With one week until election day, more than 23 million Americans have already voted – and it’s becoming clear that Donald Trump has a lot of ground to make up.
Analysis of early voting trends shows Hillary Clinton is building a potentially insurmountable lead in some traditional battleground states, narrowing Trump’s potential path to victory while fighting Trump to a draw in other states that are must-wins for the GOP nominee.
While there are some bright spots for Trump, particularly in the Midwest, early voting is reflecting recent polling that shows Clinton is likely to be the next president, in spite of recent news that the FBI is looking into newly discovered emails of a top aide.
“I’d rather be Clinton than Trump at this point,” said University of Florida Professor Michael McDonald, the head of the U.S. Elections Project and an early voting expert.
Clinton’s numbers in swing states with large populations of Latinos and college-educated white people are looking especially good.
In Nevada, Clinton is building the same big early voting margin Las Vegas that gave President Obama an 8-point victory in 2012, and is holding her own in the swing county that includes Reno.
“It looks a lot like 2012,” said Jon Ralston, the dean of Nevada’s press corps. “It’s highly unlikely that Trump will win Nevada.”
Clinton looks just as solid in Colorado and Virginia, two formerly swing states that for months have leaned towards her in polling. In North Carolina and Florida, both states where a Clinton win would likely end the race, analysts in both parties expect nail-biters.
North Carolina’s laws have changed since 2012, and the biggest spike in early voting has come from independent voters, making apples-to-apples comparisons difficult. Republicans are doing slightly better comparatively than four years ago when Romney won narrowly, but Democrats think they’re turning out more new voters.
“There are 94,000 Democrats who didn’t vote in 2012 who voted early already, and 69,000 Republicans,” said John Hagner, a Democratic analytics expert. “We’re ahead of where we want to be.”
In Florida, GOP numbers are up slightly – but Hispanics are making up a larger share of the electorate than in the past, a big boon for Democrats, especially since it appears the spike is coming from more reliably Democratic Puerto Rican voters.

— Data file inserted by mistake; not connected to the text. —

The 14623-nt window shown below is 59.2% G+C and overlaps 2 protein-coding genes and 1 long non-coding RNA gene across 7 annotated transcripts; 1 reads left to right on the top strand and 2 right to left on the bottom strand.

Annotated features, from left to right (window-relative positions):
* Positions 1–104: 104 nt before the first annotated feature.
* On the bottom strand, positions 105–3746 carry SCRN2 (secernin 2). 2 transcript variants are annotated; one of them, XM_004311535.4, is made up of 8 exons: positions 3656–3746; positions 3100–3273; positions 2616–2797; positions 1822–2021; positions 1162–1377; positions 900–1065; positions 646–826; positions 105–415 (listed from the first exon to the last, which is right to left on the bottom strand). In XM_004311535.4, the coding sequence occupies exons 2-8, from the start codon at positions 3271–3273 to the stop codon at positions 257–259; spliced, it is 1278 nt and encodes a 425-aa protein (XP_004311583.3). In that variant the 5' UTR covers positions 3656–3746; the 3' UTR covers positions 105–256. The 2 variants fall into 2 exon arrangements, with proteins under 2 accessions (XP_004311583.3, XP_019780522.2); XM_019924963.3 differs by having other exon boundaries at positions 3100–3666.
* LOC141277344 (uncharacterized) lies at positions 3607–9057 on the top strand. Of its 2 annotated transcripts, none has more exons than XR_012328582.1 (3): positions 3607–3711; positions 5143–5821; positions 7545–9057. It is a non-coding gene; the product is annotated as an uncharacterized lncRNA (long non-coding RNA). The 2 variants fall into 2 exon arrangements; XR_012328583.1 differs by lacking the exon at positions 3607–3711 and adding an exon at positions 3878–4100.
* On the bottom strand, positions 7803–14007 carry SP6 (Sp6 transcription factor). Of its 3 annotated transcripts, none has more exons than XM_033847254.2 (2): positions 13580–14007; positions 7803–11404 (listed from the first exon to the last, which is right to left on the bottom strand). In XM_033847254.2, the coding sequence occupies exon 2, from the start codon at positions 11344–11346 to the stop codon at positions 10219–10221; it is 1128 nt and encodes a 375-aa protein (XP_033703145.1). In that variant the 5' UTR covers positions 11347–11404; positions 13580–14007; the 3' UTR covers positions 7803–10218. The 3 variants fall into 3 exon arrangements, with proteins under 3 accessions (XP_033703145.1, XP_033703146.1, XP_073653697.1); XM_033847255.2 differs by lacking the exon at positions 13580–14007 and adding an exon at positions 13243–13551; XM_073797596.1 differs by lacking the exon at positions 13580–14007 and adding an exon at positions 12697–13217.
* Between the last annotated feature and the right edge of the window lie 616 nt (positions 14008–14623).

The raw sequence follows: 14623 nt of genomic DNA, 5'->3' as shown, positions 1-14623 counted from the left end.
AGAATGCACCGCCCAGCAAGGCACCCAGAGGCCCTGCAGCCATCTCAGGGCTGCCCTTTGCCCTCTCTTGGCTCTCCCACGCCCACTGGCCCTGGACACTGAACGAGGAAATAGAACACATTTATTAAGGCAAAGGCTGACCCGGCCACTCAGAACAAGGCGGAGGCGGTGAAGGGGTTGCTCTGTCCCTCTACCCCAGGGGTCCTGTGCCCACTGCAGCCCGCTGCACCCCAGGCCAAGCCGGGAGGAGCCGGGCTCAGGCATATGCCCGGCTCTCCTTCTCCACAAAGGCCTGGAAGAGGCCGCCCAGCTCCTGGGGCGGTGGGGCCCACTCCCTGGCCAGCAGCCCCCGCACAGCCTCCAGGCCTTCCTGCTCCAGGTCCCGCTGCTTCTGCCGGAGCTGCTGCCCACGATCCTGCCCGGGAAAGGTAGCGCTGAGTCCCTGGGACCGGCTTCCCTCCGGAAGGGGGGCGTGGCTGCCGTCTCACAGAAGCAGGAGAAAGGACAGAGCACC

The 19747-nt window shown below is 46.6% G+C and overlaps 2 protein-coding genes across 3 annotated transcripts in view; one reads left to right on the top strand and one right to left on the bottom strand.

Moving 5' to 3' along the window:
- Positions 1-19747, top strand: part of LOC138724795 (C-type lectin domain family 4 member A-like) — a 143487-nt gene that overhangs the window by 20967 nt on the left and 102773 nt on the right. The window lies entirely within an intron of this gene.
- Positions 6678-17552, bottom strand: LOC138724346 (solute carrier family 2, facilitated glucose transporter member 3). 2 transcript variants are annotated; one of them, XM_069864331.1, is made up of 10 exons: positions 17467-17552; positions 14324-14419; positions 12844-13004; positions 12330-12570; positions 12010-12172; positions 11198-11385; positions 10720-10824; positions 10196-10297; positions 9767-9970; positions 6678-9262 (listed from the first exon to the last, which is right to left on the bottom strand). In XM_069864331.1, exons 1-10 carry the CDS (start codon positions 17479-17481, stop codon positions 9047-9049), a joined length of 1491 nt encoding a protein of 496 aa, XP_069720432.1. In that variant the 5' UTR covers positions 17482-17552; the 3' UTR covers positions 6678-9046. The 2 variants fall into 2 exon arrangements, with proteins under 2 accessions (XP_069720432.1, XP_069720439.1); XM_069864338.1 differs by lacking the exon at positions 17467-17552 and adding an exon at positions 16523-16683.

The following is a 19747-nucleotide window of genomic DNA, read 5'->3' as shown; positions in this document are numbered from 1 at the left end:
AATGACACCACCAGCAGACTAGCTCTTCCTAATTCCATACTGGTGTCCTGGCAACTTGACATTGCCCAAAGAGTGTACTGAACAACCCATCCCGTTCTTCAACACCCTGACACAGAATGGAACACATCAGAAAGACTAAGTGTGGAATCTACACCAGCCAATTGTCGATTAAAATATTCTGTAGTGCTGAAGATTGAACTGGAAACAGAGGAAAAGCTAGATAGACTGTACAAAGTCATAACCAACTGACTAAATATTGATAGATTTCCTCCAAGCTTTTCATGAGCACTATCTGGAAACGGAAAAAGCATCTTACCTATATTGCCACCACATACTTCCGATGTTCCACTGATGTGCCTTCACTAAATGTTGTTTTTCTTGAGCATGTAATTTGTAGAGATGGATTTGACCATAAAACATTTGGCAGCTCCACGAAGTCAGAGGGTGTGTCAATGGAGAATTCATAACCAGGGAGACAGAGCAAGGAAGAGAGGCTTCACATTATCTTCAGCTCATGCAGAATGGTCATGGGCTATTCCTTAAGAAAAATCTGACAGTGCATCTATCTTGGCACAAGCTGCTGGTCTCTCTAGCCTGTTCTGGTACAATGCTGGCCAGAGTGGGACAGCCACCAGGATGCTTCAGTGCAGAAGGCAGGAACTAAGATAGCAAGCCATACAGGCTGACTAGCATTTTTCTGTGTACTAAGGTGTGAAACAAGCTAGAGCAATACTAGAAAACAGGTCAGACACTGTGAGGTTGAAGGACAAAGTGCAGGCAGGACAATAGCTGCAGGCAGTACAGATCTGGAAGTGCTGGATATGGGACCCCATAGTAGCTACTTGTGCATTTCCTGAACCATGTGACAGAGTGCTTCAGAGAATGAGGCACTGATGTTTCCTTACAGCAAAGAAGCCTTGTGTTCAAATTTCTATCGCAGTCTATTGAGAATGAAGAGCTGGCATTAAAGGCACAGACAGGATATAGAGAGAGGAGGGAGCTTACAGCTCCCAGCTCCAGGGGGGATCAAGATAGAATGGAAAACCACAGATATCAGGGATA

“In Florida it’s a dogfight but things are looking positive for us right now, we have more Republicans who have cast ballots than previously,” said Republican National Committee National Targeting Director Jon Black. “In North Carolina, you’ve seen Dems slightly underperforming 2012 but the big story is the Republicans and how big they’re over-performing 2012.”
Democrats also see bright spots in both states, though they similarly think both are still up for grabs.
“It’s a mixed bag. I could sit here today and argue both sides of who’s winning, so it’s a classic Florida election,” said Steve Schale, who ran Obama’s Florida campaigns in 2008 and 2012. “It’s all trending in the right direction but I would not say sitting here today that this thing is a lock or anywhere close to it. It’s still very much up for grabs.”
The two candidates’ campaign travel schedules bear out the reality that Clinton just needs to win one of the true toss-up states to become president, while Trump needs a big last-minute shift in the map or the electorate.
Clinton’s team has been wearing a groove into the traditional swing-state map with repeated visits to Ohio, North Carolina and Florida in recent days from her and top surrogates. If she can win any of those states, the race is over.
Trump, on the other hand, headed to Democratic-leaning Michigan, New Mexico and Wisconsin in recent days, a sign either that he’s either making a last-minute push to expand the map or isn’t as laser-focused on hitting the trail in crucial battleground states in the campaign’s final 10 days as Clinton and her team are.
“If you’re looking at Virginia, Colorado and Nevada being in Clinton’s column, that makes it really difficult for Trump,” said McDonald. “If Nevada goes the way it’s looking Trump really has to pull something out of the hat, he has to win every battleground state we have and he then has to win something else. I saw he’s campaigning in Michigan and Wisconsin, and I think that’s recognition that they just don’t have enough right now, they have to flip something else that has been viewed as Clinton’s column.”
Ohio, along with Iowa, hold the best early numbers for Trump. Democrats traditionally win big in early voting in both states, but their advantage has dwindled. There has been markedly low turnout in some key Democratic strongholds in Ohio, and analysts in both parties say Trump is looking strongest in the two swing states where he’s polled well for months.
“Iowa and Ohio are definitely states we have a hole to dig out of,” said Hagner.
Wisconsin has unusual early-voting laws where elderly people can vote early with no excuse, but anyone under age 60 needs a reason, making the state’s early-voting numbers very difficult to interpret. Michigan similarly doesn’t have data that shows solid indications one way or the other.
But polling in both traditionally Democratic-leaning states has consistently shown Clinton with a lead.
Black said the party’s analytical modeling shows some good news in both states, but Democrats scoff at the idea that Trump will be able to outperform Mitt Romney’s 2012 performance in both states enough to actually win.
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